BAGHDAD, (Reuters) – Iran accused world powers on Thursday of creating “a difficult atmosphere” that hindered talks on its atomic energy programme, signaling a snag in diplomacy to defuse fears of a covert Iranian bid to develop nuclear bombs.
The nub of the dispute was not immediately clear as the high-stakes talks went into a second day in the Iraqi capital Baghdad.
But Iran had served notice that it wanted immediate relief from economic sanctions as part of any deal to scale back uranium enrichment, whereas Western powers insisted Tehran must first rein in its activity.
Pro-government Iranian media said Tehran’s negotiators were demanding a principle of “reciprocity” of concessions, which they said was not on the table in the Baghdad talks.
The United States had voiced cautious hope on Wednesday that Iran was finally engaging the powers on practical, transparent ways of showing its nuclear work, marked by years of secrecy and evasions of U.N. inspections, would be for peaceful ends only.
European Union foreign policy chief Catherine Ashton, heading the powers’ delegation in Baghdad, met her Iranian counterpart on Thursday before the full plenary session commenced, a Western diplomat said.
But an Iranian delegate poured cold water on suggestions that progress towards an outline deal, seen as crucial to heading off the danger of a new Middle East war, was being made.
“What we heard in Istanbul was more interesting,” he said, referring to exploratory talks that ended a 15-month diplomatic deep freeze during which the West escalated sanctions to target Iran’s oil exports.
“We believe the reason (the powers) are not able to reach a result is America,” the official said, asking not to be named. “(They) came to Baghdad without a clear mandate so we think the atmosphere is difficult.”
A senior U.S. official said earlier the six powers had put specific gestures to lessen sanctions pressure on the table as part of a step-by-step confidence-building process.
A Western diplomat said that one element of the offer was an easing of restrictions to exports of aircraft parts to Iran – a relatively modest step unlikely to unblock the broader standoff.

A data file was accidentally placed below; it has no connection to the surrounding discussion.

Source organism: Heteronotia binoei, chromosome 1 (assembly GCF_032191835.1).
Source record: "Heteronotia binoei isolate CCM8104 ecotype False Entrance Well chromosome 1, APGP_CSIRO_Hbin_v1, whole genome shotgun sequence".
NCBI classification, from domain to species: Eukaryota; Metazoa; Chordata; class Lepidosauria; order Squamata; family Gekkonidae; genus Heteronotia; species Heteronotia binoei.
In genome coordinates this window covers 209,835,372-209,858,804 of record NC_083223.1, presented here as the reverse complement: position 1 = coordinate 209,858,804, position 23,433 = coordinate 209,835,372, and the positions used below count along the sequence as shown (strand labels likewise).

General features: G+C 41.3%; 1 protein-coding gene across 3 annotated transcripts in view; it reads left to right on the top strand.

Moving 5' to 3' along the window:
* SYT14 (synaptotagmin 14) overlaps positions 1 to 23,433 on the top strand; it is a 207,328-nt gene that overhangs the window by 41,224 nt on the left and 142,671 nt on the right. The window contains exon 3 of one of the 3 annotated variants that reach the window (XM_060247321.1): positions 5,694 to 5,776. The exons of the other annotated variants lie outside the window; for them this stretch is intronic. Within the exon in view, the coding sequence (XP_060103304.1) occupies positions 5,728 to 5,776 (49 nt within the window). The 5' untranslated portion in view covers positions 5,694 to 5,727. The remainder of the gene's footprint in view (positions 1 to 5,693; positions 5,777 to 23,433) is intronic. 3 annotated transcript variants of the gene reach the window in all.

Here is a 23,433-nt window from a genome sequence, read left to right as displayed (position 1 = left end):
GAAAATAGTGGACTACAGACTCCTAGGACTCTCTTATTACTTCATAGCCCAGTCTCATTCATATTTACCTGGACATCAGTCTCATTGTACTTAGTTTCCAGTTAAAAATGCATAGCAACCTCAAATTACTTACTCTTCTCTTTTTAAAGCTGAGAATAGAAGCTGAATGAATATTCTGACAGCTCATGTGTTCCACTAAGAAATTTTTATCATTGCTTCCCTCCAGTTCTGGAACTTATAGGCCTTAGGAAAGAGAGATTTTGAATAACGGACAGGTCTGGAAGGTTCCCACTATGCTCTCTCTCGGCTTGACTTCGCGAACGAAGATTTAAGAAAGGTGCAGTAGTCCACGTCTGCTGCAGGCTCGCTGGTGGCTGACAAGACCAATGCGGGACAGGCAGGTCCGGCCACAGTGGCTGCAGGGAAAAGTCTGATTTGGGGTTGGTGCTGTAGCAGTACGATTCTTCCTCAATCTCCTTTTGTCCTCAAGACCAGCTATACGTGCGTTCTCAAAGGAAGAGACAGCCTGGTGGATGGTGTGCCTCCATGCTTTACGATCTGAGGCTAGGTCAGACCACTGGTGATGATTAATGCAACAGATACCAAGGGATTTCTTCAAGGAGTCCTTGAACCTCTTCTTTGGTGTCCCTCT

After the Iranian criticism, another diplomat at the talks said none of the six powers – the United States, Russia, China, France, Britain and Germany – were “‘rolling back’ on anything.
“By coming to Baghdad and putting on the table a forward-looking package, we are being pro-active, engaging and building on Istanbul. Any negotiation on an issue like this is never going to be straightforward, but it’s far too early to give a clear read-out of how things are progressing.”
Under the scrutiny of nervous global oil markets and Iran’s arch-enemy Israel – believed to be the only Middle East country with nuclear weapons – the two sides met for a full day on Wednesday, negotiating deep into the night.
Officials said while there were no breakthroughs, enough evidence of “common ground” emerged to keep talking on Thursday.
The U.S. official said the dialogue revealed a “fair amount of disagreement”.
“But still we have to come to closure about what are the next appropriate steps.”
In previous meetings, the two sides could not even agree on an agenda, with each largely repeating known positions and Tehran refusing any dialogue on changes to its nuclear path.
International energy markets remain nervous, unsettled by extended Western sanctions imposed on Iran’s crude exports and the specter of a Middle East conflict arising from possible Israeli strikes on Iran’s fortified nuclear installations.
The overall goal of the six countries jointly negotiating with Tehran is an Iranian agreement to curb uranium enrichment in a transparent, verifiable way to ensure it cannot be diverted to bombmaking. The Islamic Republic’s priority is to secure a swift end to sanctions isolating the country.
The powers’ main proposal was for Iran to halt its uranium enrichment to the higher fissile concentration of 20 percent.
That is the Iranian nuclear advance most worrying to the West since it largely overcomes technical obstacles to reaching 90 percent, or bomb-grade, enrichment.
Iran, the world’s No. 5 oil exporter, says it is enriching uranium only for electricity to serve needs of a burgeoning population, and for a medical research reactor.
It has hinted at flexibility on higher-grade enrichment, although analysts say it would be unlikely to compromise much while sanctions remain in place.
In the absence of diplomatic compromise, Iran appeared to be putting “more facts on the ground” to boost its position.
A U.N. nuclear agency report due in the next few days is expected to show that Iran has installed more uranium enrichment centrifuges at an underground site, potentially boosting output capacity of nuclear work global powers want it to stop.
Tehran has repeatedly ruled out suspending all enrichment as called for by several U.N. Security Council resolutions.
Iranian media said Tehran’s chief negotiator, Saeed Jalili, presented its own five-point package of proposals covering a comprehensive range of nuclear and non-nuclear issues.
But a European diplomat said: “We are not quite sure what these five points are. We are trying to find out. There are no details.”